In democratic government, the general rule is supposed to be simple: advisers advise, ministers decide, civil servants do.
In the UK system, that emerged fully at the beginning of the 20th century, the civil service were both the advisers and the doers.
Top civil servants told ministers what options there were to achieve what ministers wanted. Ministers chose, and the civil service went off and “made it so”.
Lots of people challenged this cosy and rather naïve view, not least the ever popular ‘Yes Minister’ series. In reality there have always grey areas on the boundary between elected politicians and permanent civil servants.
The coronavirus crisis has highlighted, not for the first time, a different but related problem – what is the role of expert scientists in advising ministers?
The naïve view is that people like the Chief Medical Office and the Chief Scientific Adviser simply ‘speak truth to power’. Ministers then claim they are being guided exclusively by “the science” or “the evidence”. It is, of course, a polite fiction.
The reality is that the CMO and CSA are civil servants. I am sure they give their candid views in private. But in public, everything they say is a compromise between the science and the politics. How big a compromise we don’t know.
And they are not the only advisers talking to ministers. We also have SPADs – special advisers.
There are usually about a hundred of these SPADs across government – political appointees with a special status. And some of them are very powerful. And unlike the CMO or CSA, they do not necessarily have to have any professional qualifications to be appointed.
So in the current situation ministers, including the Prime Minister, have three sets of distinctly different advisers: permanent civil servants, specialist scientists and special advisers.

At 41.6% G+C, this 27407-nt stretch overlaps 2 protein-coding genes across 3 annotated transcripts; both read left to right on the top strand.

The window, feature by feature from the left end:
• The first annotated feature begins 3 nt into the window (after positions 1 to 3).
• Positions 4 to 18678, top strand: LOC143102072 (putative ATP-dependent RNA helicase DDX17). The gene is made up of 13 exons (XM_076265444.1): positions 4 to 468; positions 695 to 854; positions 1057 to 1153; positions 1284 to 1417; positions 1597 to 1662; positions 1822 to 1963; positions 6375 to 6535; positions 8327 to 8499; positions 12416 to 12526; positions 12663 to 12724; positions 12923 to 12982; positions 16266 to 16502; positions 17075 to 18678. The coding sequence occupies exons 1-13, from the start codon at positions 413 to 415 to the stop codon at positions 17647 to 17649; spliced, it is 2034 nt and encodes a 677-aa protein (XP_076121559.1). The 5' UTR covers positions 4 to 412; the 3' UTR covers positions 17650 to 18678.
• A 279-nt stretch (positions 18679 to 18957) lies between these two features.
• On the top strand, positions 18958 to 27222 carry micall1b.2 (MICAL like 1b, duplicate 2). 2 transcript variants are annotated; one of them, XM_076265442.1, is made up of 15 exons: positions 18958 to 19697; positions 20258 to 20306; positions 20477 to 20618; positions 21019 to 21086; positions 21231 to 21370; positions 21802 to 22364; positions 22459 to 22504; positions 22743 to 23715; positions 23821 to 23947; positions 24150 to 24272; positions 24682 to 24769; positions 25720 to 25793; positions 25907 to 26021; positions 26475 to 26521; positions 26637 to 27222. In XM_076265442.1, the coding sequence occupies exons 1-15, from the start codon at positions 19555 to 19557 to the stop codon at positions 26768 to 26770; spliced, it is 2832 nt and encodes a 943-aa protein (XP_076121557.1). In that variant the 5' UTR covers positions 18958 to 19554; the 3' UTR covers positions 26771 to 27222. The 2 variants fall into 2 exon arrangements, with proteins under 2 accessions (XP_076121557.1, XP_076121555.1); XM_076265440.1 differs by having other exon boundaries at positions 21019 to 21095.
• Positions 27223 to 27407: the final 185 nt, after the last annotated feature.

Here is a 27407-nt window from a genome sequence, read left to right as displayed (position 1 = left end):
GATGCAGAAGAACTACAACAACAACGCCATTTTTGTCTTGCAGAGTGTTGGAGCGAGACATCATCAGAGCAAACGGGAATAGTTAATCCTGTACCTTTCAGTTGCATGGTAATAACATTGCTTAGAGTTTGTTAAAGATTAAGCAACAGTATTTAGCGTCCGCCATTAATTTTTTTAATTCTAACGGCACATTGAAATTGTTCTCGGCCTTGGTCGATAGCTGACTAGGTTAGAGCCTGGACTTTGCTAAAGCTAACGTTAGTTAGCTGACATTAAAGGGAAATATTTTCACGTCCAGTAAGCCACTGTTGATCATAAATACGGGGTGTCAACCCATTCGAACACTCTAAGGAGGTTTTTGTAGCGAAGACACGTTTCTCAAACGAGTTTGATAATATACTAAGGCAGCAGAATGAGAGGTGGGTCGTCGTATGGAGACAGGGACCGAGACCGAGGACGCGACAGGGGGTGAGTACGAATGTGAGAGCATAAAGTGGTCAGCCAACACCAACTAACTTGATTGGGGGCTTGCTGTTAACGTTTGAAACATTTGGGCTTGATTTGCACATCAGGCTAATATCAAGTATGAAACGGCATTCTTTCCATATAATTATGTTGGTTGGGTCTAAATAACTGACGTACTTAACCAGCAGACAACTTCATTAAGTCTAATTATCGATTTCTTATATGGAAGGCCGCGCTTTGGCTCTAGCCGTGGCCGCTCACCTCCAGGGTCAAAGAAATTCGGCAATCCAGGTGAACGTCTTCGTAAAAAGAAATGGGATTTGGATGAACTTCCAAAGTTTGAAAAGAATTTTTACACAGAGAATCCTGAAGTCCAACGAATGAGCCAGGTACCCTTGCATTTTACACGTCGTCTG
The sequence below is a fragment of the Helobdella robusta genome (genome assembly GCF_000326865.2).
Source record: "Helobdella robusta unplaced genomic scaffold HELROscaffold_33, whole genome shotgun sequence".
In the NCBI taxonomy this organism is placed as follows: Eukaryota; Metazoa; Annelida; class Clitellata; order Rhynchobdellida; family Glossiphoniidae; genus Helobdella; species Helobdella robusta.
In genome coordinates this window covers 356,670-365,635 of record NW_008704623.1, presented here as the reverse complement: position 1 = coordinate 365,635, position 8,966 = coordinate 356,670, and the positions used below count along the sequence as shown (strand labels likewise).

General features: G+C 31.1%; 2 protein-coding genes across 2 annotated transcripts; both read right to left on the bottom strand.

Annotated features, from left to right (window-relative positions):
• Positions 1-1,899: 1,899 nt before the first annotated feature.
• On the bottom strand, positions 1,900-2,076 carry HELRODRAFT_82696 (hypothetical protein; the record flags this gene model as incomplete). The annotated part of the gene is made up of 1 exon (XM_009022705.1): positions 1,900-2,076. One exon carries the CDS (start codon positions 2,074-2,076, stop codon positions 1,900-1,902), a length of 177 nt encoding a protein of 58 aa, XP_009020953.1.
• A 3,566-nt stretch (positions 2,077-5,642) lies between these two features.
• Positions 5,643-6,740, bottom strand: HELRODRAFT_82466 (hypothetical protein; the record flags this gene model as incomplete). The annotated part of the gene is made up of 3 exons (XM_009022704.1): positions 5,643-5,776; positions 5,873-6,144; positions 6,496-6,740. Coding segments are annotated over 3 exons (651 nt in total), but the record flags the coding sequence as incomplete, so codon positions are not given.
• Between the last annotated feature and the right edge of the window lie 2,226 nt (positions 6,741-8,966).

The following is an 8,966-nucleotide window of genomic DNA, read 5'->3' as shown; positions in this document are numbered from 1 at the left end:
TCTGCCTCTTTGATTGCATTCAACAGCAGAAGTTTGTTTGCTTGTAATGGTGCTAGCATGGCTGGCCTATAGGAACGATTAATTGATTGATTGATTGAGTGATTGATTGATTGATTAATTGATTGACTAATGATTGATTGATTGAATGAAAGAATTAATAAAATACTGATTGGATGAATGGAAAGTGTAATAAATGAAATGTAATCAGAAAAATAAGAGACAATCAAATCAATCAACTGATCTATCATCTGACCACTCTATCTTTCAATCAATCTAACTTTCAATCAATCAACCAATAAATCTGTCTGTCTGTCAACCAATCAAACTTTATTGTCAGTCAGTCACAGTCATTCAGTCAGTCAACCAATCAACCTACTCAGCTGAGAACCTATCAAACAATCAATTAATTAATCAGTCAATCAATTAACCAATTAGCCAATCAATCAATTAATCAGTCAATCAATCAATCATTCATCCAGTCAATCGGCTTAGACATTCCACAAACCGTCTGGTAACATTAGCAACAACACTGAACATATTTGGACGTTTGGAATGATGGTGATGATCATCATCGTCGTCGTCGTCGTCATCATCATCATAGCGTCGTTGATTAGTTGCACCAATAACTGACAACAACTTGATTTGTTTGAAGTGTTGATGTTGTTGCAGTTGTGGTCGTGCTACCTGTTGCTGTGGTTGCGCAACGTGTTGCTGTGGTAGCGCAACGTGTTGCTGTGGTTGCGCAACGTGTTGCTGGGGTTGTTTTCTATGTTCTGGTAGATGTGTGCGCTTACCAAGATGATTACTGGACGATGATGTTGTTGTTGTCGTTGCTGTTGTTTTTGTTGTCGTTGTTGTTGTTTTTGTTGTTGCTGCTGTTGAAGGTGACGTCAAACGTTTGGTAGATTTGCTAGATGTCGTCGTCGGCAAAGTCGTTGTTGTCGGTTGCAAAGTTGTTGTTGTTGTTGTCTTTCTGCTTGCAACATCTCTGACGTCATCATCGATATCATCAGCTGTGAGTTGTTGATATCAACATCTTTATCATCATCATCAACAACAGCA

What might go wrong in situations like this?
In their magisterial study of ‘the blunders of our government’ Anthony King and Ivor Crewe gave us some answers. Their conclusions from 12 case studies were that what characterises our British system of central government policymaking is a ‘deficit of deliberation’.
It is simply too closed, too impetuous, too ill-thought through, too unaccountable and with far too few checks and balances to ensure ideas are ‘stress tested’ before they are rolled out.
Despite the range of advisers, King and Crewe show how, in case after case, a small bubble of ministers, civil servants, experts and SPADs developed ‘groupthink’ on an issue.
Even when people outside the bubble were issuing warnings, they were seen as ‘gloomsters and doomsters’, as the Prime Minister would say.
For people inside the bubble, breaking ranks is a very difficult decision. Even when they do have rebel thoughts they are under pressure not to voice them too openly, for fear of being excluded from the inner circle. They will reason that it is better to be inside, where you can at least exert some influence, than outside where you have none. I know, I have been in that position myself.
It appears that government decision-making over Covid 19 has been done in a very small, closed, circle, at least initially. So it may be groupthink that has caused the UKs initial policies to be so different from other countries responses and World Health Organisation’s advice?
As for “the science” and the scientists in government. They are not infallible, especially not in a fast-evolving situation in which there are many unknowns. And they will be under huge pressure to maintain a united front, even when they have doubts, if they do have any.
One thing is almost certain though – an open, transparent and deliberative government, which welcomes challenge and debate, has a better chance of doing the right things than a closed, dogmatic, groupthink, one.
This post first appeared on the Public Interest blog.
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